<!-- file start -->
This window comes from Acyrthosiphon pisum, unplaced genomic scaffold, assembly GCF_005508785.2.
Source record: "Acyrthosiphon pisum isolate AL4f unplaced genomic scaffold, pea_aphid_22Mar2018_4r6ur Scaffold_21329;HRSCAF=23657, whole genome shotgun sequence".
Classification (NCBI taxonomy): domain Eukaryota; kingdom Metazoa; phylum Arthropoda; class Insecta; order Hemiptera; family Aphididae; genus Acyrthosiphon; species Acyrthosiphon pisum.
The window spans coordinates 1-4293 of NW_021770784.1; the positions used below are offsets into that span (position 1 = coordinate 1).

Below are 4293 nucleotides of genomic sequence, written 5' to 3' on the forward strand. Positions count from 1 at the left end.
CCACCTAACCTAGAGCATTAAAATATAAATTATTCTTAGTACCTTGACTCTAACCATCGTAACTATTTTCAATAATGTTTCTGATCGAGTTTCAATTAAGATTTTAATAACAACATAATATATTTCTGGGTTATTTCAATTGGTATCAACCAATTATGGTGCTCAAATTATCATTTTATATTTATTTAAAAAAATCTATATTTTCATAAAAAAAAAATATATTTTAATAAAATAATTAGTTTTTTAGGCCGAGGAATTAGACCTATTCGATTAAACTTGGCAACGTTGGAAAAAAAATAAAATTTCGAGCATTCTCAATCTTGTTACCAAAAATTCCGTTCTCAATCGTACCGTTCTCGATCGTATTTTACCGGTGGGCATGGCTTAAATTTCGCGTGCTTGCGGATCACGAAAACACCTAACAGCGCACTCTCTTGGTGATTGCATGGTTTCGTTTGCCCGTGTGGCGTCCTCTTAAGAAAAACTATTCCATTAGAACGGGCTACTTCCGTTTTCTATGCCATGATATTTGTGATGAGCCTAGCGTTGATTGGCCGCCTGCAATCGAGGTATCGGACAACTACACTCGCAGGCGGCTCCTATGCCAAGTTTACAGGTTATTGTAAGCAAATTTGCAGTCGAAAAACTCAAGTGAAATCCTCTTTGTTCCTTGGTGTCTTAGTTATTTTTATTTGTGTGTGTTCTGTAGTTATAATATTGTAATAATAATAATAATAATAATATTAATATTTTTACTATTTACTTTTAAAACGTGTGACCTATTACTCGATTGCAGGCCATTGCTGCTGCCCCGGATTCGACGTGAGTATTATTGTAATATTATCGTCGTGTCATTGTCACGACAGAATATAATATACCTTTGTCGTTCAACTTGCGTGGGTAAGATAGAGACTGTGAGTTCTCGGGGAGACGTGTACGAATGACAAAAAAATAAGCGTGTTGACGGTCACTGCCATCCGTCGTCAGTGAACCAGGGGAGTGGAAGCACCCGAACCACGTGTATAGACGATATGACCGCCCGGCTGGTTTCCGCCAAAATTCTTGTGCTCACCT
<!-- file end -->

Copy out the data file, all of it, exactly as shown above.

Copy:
This window comes from Acyrthosiphon pisum, unplaced genomic scaffold, assembly GCF_005508785.2.
Source record: "Acyrthosiphon pisum isolate AL4f unplaced genomic scaffold, pea_aphid_22Mar2018_4r6ur Scaffold_21329;HRSCAF=23657, whole genome shotgun sequence".
Classification (NCBI taxonomy): domain Eukaryota; kingdom Metazoa; phylum Arthropoda; class Insecta; order Hemiptera; family Aphididae; genus Acyrthosiphon; species Acyrthosiphon pisum.
The window spans coordinates 1-4293 of NW_021770784.1; the positions used below are offsets into that span (position 1 = coordinate 1).

Below are 4293 nucleotides of genomic sequence, written 5' to 3' on the forward strand. Positions count from 1 at the left end.
CCACCTAACCTAGAGCATTAAAATATAAATTATTCTTAGTACCTTGACTCTAACCATCGTAACTATTTTCAATAATGTTTCTGATCGAGTTTCAATTAAGATTTTAATAACAACATAATATATTTCTGGGTTATTTCAATTGGTATCAACCAATTATGGTGCTCAAATTATCATTTTATATTTATTTAAAAAAATCTATATTTTCATAAAAAAAAAATATATTTTAATAAAATAATTAGTTTTTTAGGCCGAGGAATTAGACCTATTCGATTAAACTTGGCAACGTTGGAAAAAAAATAAAATTTCGAGCATTCTCAATCTTGTTACCAAAAATTCCGTTCTCAATCGTACCGTTCTCGATCGTATTTTACCGGTGGGCATGGCTTAAATTTCGCGTGCTTGCGGATCACGAAAACACCTAACAGCGCACTCTCTTGGTGATTGCATGGTTTCGTTTGCCCGTGTGGCGTCCTCTTAAGAAAAACTATTCCATTAGAACGGGCTACTTCCGTTTTCTATGCCATGATATTTGTGATGAGCCTAGCGTTGATTGGCCGCCTGCAATCGAGGTATCGGACAACTACACTCGCAGGCGGCTCCTATGCCAAGTTTACAGGTTATTGTAAGCAAATTTGCAGTCGAAAAACTCAAGTGAAATCCTCTTTGTTCCTTGGTGTCTTAGTTATTTTTATTTGTGTGTGTTCTGTAGTTATAATATTGTAATAATAATAATAATAATAATATTAATATTTTTACTATTTACTTTTAAAACGTGTGACCTATTACTCGATTGCAGGCCATTGCTGCTGCCCCGGATTCGACGTGAGTATTATTGTAATATTATCGTCGTGTCATTGTCACGACAGAATATAATATACCTTTGTCGTTCAACTTGCGTGGGTAAGATAGAGACTGTGAGTTCTCGGGGAGACGTGTACGAATGACAAAAAAATAAGCGTGTTGACGGTCACTGCCATCCGTCGTCAGTGAACCAGGGGAGTGGAAGCACCCGAACCACGTGTATAGACGATATGACCGCCCGGCTGGTTTCCGCCAAAATTCTTGTGCTCACCT